Can you imagine doing all this yourself if you were alone and there was no one to help you do it? How dumb would you sound if you asked someone – at a not- so-appropriate point in life – how do I make a credit card payment, or how do I pay my electricity bill online? Wake up! Even if you don’t need to do this yourself, you need to be aware of how to do daily transactions. Don’t leave this for tomorrow, understanding banking transactions, making payments physically or online, knowing who owes you how much and how much your family owes someone is important.
2. Not understanding maths:
Most women are reluctant to understand or retool their understanding of basic maths. You can handle basic money transactions when it comes to buying vegetables and paying your parlour bills but when you need to pay your home loan EMI or your taxes, you are scared of seeing complicated figures and refuse to go there and understand even though you can.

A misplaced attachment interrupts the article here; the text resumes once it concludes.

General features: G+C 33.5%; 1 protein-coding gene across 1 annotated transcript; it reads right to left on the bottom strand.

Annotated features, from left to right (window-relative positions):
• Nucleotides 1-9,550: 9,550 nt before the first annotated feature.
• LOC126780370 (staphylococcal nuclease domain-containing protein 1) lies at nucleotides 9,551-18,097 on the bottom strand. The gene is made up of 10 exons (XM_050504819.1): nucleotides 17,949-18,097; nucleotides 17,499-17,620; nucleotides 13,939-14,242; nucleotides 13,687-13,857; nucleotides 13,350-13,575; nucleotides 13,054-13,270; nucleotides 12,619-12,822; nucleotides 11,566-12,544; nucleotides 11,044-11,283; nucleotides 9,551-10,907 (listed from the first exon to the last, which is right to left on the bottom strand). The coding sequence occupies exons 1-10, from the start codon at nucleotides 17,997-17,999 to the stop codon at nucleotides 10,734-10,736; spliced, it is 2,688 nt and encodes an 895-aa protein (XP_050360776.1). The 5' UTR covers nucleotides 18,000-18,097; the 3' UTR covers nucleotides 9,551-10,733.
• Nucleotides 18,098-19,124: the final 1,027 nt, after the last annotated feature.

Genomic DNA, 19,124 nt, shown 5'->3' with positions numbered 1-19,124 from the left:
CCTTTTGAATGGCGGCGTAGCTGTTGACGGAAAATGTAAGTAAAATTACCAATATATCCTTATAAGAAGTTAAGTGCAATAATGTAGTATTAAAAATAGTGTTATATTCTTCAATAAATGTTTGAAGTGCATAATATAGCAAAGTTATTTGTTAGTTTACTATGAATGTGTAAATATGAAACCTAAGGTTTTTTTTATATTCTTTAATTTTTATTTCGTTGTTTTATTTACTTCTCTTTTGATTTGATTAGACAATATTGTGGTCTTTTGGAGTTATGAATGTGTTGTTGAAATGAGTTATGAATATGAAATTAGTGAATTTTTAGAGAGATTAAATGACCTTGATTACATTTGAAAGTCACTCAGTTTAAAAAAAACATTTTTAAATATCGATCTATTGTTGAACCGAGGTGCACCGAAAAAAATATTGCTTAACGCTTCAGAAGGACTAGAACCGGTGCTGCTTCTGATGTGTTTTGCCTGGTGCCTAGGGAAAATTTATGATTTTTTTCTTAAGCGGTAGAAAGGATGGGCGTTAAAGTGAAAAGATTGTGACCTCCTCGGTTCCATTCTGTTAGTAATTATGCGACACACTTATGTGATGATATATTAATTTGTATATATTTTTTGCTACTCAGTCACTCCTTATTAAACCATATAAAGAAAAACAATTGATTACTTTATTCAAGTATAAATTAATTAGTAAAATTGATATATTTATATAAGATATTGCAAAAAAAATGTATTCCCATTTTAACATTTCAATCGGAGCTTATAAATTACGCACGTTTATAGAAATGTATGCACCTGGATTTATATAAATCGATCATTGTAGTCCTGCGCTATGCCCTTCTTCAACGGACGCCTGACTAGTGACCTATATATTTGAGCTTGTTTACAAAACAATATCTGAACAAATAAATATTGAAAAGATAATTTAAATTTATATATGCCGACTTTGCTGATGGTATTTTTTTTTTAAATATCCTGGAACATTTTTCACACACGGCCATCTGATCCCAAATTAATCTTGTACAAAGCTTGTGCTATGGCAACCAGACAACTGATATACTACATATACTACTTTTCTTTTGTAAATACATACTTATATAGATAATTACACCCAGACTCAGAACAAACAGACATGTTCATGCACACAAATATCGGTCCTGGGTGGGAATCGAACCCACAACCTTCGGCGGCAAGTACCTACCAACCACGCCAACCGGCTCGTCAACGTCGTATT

Why is this? All you need to do is be patient and understand the workings and the calculations. In the Internet era, things are going to get very fast in terms of money transactions and you need to be able to do your math to understand how much you are paying for a product or service, so you are not duped by anyone. Don’t shy away from refreshing your maths skills, or doing your calculations. Slowly, with practice, you will get faster but if you avoid doing this you will only get worse.
3. Always on the look-out for deals, especially free deals – decision
making starts at the price:
When you go to buy your vegetables, you check them, bargain and go for the best value for money. Why is it that when someone offers you an “ek pe ek” free deal, you lose your sanity and assume this is the best deal by default – just because it’s an offer? Getting the cheapest is not necessarily the wisest thing to do…you can get conned into very big scams, of buying expensive jewellery, a house, expensive insurance policies or white goods if you get taken in by bargain deals. Focusing on smaller things and not looking at the big picture is not always a smart thing to do.